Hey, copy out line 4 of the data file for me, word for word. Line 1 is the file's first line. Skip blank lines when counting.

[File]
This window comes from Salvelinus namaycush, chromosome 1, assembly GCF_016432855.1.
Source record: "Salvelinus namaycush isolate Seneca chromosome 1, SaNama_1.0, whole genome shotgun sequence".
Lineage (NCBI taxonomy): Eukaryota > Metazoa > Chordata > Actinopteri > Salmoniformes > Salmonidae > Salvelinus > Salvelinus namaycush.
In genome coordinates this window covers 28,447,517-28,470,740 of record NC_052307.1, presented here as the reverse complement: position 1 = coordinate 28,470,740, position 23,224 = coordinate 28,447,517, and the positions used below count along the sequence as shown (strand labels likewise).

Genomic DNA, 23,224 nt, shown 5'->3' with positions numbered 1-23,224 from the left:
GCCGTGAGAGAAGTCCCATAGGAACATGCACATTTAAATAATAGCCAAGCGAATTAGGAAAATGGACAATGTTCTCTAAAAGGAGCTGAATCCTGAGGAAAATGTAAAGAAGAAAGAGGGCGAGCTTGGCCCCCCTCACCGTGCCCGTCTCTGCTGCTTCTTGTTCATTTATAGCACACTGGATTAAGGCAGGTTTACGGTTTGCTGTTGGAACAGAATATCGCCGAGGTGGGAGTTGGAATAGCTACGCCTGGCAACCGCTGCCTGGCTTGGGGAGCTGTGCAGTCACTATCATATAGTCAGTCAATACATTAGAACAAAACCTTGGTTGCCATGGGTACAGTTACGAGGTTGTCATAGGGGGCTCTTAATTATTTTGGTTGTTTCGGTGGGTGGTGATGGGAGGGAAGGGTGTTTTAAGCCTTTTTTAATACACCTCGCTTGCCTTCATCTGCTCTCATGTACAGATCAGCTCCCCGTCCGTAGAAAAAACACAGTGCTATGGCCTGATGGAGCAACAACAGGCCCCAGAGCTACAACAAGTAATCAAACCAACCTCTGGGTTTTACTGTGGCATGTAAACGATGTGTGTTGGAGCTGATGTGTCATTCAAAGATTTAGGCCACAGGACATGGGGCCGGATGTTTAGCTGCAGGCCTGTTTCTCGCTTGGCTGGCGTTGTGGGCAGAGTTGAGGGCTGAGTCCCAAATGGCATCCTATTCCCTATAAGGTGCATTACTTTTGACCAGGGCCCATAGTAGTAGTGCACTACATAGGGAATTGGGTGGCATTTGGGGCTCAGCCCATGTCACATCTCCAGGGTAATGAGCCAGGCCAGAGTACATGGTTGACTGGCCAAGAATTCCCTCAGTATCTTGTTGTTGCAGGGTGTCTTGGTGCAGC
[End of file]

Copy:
In genome coordinates this window covers 28,447,517-28,470,740 of record NC_052307.1, presented here as the reverse complement: position 1 = coordinate 28,470,740, position 23,224 = coordinate 28,447,517, and the positions used below count along the sequence as shown (strand labels likewise).